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Br J Nutr. 1996 Jul;76(1):141-51.

Influnce of oat saponins on intestinal permeability in vitro and in vivo in the rat.

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Department of Applied Nutrition and Food Chemistry, Chemical Center, Lund University, Sweden.


The aim of the present study was to investigate whether oat saponins (avenacosides A and B) have any effect on the permeability of the rat intestine to actively and passively transported markers in vitro and in vivo. Intestinal segments were mounted in modified Ussing chambers, and the passage of the different marker compounds from the mucosal to the serosal side was measured for 120 min. Avenacosides (1 mg/ml) gave a significantly higher passage of the macromolecule ovalbumin and there was a tendency to increased passage of [14C]D-mannitol and [51Cr]EDTA. On the other hand, the saponins did not affect the active transport of [3H]methyl glucose. When rats were given saponins (40 mg/kg body weight) together with markers by gastric intubation, the passage of [51Cr]EDTA into blood and urine was somewhat reduced. For the macromolecule bovine serum albumin, no evident effect on the passage was observed in the presence of saponins. Thus, in contrast to the in vitro results, the in vivo marker passage seemed to be unaffected or even reduced in the presence of avenacosides. The study shows that saponins can affect the permeability of the rat intestine. However, this effect needs further investigation in vivo, especially regarding proteins.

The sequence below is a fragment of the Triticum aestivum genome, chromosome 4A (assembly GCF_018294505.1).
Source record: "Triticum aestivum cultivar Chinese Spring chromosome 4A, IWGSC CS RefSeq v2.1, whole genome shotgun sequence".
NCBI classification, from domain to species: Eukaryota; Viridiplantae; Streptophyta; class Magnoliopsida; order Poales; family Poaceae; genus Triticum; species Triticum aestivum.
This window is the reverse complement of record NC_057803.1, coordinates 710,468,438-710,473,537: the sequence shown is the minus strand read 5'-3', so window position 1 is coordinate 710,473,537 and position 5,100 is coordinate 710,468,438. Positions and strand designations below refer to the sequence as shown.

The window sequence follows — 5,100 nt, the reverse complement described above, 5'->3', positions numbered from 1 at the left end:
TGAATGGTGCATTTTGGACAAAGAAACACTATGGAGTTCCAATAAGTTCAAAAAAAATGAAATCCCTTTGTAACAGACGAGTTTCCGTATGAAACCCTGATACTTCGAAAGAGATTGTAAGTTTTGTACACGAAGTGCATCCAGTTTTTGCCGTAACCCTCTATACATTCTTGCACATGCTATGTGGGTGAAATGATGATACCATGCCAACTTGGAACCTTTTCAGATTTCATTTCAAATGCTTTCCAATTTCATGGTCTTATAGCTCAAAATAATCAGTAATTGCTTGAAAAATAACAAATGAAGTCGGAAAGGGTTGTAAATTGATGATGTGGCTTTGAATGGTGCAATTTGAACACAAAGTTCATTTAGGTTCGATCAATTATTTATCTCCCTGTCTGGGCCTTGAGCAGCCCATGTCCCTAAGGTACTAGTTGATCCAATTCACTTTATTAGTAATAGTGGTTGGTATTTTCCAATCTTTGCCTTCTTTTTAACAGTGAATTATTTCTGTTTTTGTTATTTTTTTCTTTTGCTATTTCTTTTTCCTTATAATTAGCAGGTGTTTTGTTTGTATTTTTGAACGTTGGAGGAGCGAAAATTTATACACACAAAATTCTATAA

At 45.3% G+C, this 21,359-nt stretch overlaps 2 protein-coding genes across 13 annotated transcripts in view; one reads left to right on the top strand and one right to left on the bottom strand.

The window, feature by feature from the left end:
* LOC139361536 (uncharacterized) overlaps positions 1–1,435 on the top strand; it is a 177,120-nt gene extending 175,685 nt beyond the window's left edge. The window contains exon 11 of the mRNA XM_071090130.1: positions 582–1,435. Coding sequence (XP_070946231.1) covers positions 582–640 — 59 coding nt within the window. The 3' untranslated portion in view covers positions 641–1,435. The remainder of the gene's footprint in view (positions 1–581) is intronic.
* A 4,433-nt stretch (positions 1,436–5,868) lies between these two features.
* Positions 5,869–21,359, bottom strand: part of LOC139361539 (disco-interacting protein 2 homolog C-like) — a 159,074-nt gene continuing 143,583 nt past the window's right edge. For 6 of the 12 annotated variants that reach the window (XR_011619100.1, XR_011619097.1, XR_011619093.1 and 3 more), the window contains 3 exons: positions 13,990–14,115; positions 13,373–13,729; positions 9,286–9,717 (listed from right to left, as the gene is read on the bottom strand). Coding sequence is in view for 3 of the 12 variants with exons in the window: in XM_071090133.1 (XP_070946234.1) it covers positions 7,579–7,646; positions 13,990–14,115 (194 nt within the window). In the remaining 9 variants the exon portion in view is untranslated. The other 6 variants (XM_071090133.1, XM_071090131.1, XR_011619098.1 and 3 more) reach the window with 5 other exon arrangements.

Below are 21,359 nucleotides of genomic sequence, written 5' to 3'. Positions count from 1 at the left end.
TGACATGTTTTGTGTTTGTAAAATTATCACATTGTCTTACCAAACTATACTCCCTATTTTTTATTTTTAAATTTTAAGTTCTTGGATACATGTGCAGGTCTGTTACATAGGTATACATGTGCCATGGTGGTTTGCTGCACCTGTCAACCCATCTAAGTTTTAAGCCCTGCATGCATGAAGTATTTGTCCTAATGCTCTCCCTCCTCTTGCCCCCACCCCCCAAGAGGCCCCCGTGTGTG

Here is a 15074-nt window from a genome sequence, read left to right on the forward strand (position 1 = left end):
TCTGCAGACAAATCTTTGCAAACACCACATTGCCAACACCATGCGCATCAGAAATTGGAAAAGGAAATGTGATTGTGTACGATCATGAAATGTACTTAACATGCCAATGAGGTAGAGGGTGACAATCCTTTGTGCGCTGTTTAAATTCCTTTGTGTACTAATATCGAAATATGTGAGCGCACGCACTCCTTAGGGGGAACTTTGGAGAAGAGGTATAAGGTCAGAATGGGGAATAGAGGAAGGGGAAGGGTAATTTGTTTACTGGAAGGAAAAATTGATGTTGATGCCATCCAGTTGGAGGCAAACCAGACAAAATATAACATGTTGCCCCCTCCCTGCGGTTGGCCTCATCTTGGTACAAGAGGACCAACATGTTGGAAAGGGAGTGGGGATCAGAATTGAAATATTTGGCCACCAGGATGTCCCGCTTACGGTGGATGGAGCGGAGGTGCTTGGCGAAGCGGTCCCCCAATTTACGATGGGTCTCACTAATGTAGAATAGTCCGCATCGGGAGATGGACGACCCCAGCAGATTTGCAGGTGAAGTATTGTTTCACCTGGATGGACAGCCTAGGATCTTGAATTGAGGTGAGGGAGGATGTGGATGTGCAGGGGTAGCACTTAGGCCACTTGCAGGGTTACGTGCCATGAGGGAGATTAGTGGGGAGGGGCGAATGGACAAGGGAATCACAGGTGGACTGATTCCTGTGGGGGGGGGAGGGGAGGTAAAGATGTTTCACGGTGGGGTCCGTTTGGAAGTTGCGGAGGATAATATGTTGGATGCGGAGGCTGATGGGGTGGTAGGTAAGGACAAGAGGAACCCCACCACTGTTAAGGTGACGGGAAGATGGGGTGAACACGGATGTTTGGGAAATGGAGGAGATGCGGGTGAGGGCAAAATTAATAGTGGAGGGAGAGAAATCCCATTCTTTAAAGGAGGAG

[Indexed for MEDLINE]

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